“Mostly I want to give people this fun experience, where they spend time clicking around and think this is fascinating even if they don’t really know what it’s good for,” Levin said. “If someone spent two hours with it, that indicates this is something profound.”
An SFMOMA exhibition raises questions about what it means when museum board members have ties to politicians who support border wall policies.
The exhibition at the Jewish Museum delves into “degenerate” art and art made under duress as part of a thought-provoking yet diffuse exhibition.
In Philadelphia, a series of solo shows delves into the interdisciplinary practices of graduates whose work explores identity, familial bonds, political constructs, and nature’s fragility.
Despite his work’s apparent abstraction, Sheroanawe Hakihiiwe insists that “I don’t invent anything, everything I do is my jungle and what is there.”
David Uzochukwu, Kennedi Carter, and Kiki Xue are among the 35 artists whose work will be displayed online and at the festival in Milan, Italy.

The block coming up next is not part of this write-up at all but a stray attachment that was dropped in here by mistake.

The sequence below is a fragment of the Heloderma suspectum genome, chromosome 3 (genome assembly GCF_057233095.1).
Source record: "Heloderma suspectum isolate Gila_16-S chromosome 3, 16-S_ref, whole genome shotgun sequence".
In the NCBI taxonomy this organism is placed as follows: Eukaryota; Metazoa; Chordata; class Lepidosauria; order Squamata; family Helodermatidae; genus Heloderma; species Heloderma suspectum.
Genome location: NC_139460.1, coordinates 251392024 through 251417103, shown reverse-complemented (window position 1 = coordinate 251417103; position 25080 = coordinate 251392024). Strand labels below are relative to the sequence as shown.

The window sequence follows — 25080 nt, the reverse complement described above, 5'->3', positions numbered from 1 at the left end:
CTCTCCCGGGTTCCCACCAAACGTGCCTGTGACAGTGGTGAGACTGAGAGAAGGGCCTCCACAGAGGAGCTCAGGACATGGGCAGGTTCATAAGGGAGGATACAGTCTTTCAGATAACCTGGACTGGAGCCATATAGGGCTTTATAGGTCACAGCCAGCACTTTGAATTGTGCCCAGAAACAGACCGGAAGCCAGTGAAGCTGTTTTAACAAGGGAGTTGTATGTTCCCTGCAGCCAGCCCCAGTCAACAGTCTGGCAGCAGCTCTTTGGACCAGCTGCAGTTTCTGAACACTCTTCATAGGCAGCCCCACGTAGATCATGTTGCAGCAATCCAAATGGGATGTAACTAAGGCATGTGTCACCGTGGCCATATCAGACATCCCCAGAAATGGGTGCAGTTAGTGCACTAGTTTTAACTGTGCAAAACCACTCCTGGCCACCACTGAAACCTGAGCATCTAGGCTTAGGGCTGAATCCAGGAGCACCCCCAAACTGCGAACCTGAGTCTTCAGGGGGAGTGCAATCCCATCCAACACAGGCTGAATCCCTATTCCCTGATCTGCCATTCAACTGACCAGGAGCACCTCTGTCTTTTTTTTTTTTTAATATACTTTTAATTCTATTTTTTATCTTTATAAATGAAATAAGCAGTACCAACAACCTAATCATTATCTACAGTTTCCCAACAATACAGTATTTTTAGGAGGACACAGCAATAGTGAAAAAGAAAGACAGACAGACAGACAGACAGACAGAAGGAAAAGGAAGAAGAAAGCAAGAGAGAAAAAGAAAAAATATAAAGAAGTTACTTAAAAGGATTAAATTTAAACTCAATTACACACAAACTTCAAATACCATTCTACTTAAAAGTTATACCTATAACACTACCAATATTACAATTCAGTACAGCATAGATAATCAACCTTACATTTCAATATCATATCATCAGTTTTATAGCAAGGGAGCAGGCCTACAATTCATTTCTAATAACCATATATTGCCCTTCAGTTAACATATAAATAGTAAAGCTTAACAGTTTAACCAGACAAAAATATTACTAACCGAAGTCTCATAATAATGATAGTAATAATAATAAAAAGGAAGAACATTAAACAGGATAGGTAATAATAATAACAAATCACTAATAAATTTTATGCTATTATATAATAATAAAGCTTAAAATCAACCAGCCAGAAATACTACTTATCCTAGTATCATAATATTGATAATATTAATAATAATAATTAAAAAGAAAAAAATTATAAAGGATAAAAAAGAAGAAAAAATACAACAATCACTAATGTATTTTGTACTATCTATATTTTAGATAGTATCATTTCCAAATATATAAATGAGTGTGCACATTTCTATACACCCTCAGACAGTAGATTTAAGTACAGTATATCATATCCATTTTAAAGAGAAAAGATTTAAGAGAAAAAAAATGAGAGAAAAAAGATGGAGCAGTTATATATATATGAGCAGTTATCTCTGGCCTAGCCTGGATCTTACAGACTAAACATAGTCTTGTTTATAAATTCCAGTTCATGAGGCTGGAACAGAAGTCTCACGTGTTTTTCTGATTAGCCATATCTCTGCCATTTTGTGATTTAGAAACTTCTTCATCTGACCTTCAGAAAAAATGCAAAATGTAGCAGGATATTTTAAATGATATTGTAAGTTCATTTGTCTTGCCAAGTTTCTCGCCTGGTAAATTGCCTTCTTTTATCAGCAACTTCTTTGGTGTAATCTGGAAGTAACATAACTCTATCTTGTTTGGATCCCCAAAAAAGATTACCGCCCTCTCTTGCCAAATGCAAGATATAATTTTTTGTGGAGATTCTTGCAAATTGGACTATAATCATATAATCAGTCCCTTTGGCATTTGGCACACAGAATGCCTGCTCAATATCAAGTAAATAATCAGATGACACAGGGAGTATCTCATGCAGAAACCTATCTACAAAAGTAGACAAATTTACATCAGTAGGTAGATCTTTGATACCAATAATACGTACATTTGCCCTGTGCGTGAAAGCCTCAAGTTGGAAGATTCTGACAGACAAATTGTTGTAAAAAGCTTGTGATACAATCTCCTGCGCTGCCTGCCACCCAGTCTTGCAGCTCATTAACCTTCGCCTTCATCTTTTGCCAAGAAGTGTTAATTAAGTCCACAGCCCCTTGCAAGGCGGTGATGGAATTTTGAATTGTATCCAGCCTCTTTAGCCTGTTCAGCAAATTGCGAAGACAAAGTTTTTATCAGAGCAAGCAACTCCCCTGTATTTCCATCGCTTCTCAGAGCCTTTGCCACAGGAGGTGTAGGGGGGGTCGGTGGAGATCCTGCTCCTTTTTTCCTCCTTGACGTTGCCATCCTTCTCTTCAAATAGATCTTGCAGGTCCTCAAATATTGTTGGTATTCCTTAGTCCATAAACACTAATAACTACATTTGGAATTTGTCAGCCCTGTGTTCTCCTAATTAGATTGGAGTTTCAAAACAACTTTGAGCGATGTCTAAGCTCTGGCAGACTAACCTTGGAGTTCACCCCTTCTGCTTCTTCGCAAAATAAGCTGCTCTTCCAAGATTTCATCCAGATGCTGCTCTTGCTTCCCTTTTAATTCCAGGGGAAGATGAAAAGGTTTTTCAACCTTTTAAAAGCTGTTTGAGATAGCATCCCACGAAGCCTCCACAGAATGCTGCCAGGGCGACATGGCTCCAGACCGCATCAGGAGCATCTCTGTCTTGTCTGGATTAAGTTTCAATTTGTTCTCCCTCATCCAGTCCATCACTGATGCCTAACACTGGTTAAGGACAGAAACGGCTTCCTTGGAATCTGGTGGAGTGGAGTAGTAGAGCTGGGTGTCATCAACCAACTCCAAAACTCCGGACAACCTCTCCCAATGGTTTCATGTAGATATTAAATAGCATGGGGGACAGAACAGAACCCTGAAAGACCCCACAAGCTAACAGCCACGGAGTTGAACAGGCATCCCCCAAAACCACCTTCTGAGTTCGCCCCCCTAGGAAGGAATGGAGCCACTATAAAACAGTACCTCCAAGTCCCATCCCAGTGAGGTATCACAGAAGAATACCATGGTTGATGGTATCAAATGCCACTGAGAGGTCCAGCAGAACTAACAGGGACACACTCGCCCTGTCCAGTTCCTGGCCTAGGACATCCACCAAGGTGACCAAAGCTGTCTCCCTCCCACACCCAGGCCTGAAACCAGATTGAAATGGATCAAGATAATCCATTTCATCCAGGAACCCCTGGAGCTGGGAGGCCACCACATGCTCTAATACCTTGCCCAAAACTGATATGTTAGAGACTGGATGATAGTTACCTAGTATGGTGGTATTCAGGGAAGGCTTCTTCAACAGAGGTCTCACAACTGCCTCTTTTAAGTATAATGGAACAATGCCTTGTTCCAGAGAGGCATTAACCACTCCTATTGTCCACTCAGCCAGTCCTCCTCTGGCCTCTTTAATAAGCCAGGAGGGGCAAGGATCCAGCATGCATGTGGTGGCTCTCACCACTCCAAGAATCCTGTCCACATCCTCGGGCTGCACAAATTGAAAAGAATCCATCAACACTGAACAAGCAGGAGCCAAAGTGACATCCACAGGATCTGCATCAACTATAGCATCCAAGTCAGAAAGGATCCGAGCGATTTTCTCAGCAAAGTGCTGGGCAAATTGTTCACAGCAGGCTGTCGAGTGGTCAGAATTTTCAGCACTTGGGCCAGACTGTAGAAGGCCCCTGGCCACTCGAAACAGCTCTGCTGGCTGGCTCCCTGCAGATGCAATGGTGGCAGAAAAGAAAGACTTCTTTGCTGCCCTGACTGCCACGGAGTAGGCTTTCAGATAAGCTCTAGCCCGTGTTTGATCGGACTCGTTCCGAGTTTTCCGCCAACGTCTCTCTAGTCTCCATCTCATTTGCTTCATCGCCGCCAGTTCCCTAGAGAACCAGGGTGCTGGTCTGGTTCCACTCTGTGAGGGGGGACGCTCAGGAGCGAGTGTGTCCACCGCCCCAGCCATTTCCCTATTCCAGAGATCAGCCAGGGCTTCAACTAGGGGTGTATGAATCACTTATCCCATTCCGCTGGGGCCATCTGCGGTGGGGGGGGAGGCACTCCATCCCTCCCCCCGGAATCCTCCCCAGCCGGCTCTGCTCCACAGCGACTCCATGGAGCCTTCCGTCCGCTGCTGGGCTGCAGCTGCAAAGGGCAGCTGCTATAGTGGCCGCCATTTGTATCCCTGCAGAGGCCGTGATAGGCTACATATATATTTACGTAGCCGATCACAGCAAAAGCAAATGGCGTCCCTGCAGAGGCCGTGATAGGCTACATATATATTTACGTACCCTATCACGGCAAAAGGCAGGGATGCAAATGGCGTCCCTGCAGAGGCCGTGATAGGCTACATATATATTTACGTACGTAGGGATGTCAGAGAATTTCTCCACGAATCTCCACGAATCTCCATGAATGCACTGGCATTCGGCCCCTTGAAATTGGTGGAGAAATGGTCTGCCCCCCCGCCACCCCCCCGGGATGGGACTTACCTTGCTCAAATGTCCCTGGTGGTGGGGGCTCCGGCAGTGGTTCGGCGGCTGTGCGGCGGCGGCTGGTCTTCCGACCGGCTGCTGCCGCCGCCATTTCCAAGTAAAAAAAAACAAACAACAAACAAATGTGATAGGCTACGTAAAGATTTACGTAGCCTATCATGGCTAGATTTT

On November 14, join Columbia University School of the Arts for virtual information sessions with the program chair, faculty, and staff.
No Vacancy, curated by Jody Graf, will be on view from October 26 through November 8 at the school’s Kellen Gallery in New York City.
To do so before they have returned the Maqdala treasures and the Benin Bronzes and the Easter Island statues and the Maori heads, before a coherent set of precepts for decolonization has been articulated, would affirm the wrong principle.
“Everybody in Mesopotamia, as far as I understand it, believed in ghosts,” said Irving Finkel, a curator of the British Museum’s Middle Eastern department.